Willing and Able: Why you should consider hiring people with disabilities

Temple Grandin, renowned autism spokesperson, is known for saying, “The world needs all kinds of minds.” The same sentiment is true for the business world. Hiring individuals with disabilities not only benefits the individual hired, but also benefits your business, employees, customers and the community at large.

Leah Lobato, director of the Governor’s Committee for Employment of People with Disabilities, which is part of the Utah State Office of Rehabilitation, has seen countless lives changed when companies actively recruit and hire disabled workers. She points out that one in five Americans has a disability, and that 30 percent of families have a family member with a disability. She says the numbers are anticipated to increase.

“As we have more Baby Boomers, we’re going to see more age-related disabilities. Also, more people survive situations that they wouldn’t have survived 10 or 15 years ago because of medical advancement,” she says. “Being disabled is the only minority group that anyone can enter at any time. It’s a situation that any one of us could face at any time in our lives.”

A win-win hire

Hiring individuals with disabilities isn’t just a feel-good idea —it can have a positive impact on a company’s bottom line. Individuals with disabilities often bring a diverse range of skills and attributes to the workplace and can enhance the team dynamic.

“Individuals with disabilities have had to problem solve a lot of different situations in their life due to their condition, so they bring a unique perspective,” says Lobato. “Maybe they learn a little differently. Maybe they have anxiety or depression and have had to figure out how to handle stressful situations differently. Maybe they’re autistic and can think differently and outside the box in ways that others would never even imagine. The diversity of people with disabilities and what they bring to a company is really broad.”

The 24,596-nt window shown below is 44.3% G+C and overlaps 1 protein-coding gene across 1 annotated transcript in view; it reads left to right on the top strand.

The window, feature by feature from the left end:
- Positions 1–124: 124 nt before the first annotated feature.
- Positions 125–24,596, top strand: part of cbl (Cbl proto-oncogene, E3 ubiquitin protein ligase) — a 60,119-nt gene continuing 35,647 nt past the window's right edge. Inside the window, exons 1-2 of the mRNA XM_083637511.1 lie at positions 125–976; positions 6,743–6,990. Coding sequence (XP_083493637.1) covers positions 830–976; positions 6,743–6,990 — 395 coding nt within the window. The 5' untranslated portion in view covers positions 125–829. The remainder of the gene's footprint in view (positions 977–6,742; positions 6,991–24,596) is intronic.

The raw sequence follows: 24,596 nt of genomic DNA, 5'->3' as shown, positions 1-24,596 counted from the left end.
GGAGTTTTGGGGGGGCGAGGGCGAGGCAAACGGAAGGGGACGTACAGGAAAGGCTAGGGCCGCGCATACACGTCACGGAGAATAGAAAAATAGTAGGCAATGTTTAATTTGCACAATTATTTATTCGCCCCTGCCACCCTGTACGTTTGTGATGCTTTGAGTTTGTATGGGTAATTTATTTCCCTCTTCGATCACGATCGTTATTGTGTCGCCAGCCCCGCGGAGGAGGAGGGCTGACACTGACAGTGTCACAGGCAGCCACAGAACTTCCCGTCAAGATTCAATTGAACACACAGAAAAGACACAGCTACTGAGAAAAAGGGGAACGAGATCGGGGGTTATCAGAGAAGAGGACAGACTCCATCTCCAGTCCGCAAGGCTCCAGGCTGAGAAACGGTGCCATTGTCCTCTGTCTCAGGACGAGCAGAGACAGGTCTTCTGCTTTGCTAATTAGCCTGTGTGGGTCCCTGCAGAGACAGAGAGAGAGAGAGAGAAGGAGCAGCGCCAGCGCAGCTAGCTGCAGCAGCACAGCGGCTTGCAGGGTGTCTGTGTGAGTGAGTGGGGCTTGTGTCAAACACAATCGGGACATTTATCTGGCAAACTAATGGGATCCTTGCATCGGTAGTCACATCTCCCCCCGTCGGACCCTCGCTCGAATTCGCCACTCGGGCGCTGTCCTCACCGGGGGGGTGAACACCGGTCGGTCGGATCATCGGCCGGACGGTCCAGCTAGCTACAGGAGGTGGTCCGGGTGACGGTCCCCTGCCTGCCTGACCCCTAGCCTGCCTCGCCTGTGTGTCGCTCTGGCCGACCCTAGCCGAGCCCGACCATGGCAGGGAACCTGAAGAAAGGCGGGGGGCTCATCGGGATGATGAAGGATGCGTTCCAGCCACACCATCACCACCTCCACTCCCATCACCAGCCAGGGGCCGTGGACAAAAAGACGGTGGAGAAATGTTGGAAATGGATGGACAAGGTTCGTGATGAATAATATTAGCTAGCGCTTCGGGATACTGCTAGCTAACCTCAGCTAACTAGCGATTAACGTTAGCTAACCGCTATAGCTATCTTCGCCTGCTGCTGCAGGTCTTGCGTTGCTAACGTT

Beyond bringing diverse skills to the workplace, Lobato has found that individuals with disabilities often have a strong sense of loyalty to their employers. “Individuals with disabling conditions often either have struggled maintaining or finding employment, or struggle finding work after a gap in employment, so often you’ll find that when they find a good company that is supportive of their disabilities, they’re going to stay with that company and be very good. They’re very dedicated.”

Kristy Chambers, CEO of Columbus Community Center, a nonprofit organization serving adults and teens with disabilities, says individuals with disabilities often fit seamlessly into a company. “When you find that right fit, they become a part of the work culture and they truly can be an inspiration to their coworkers, customers and stakeholders,” she says. “Anyone who has worked with someone with a disability in their work environment can agree that they’re quite inspirational, because they’ve overcome obstacles. It’s a reminder to everyone that good work ethic and enthusiasm is really what makes a good employee.”

Lobato and Chambers agree that having a diverse workforce that includes individuals with disabilities is an attribute that resonates with customers.

“When a customer sees a diverse workforce, it raises their comfort in your business,” says Lobato. “I hear a lot of stories where, ‘I tend to go to that store who has this bagger who happens to have a disability but who is one of the best baggers I’ve ever known.’ Or, ‘I happen to go to that company because I know that they hire individuals with cerebral palsy.’ Those aren’t things that we typically focus on, but [hiring individuals with disabilities] does create an atmosphere of more positive thinking and inclusion.”

Overcoming common fears

Lobato says it’s normal for a business owner or manager to fear the potential consequences of hiring an individual with disabilities, but that misinformation is often the real culprit. “One of the most common issues I run into with businesses I talk to is fear. Fear of disability. Fear of how to communicate with people who have disabilities. Fear of the legal things that might come up when hiring them.”

Lobato acknowledges that the Americans with Disabilities Act (ADA) can be overwhelming. She advises companies to seek guidance from her office or a nonprofit, like Columbus Community Center, when beginning to actively recruit disabled individuals.

“The ADA provides a clear definition of what a disability is and provides a clear understanding of what the hiring guidelines are,” she says. “I know businesses look at the ADA and say, ‘I’m afraid of that and I don’t know what it means. If I hire someone with a disability and they aren’t doing their job, what do I do? If I have to fire them, how do I do it?’ What the ADA does is it provides support and protections for a person with disabilities, but it also clearly outlines what a business can and cannot do.”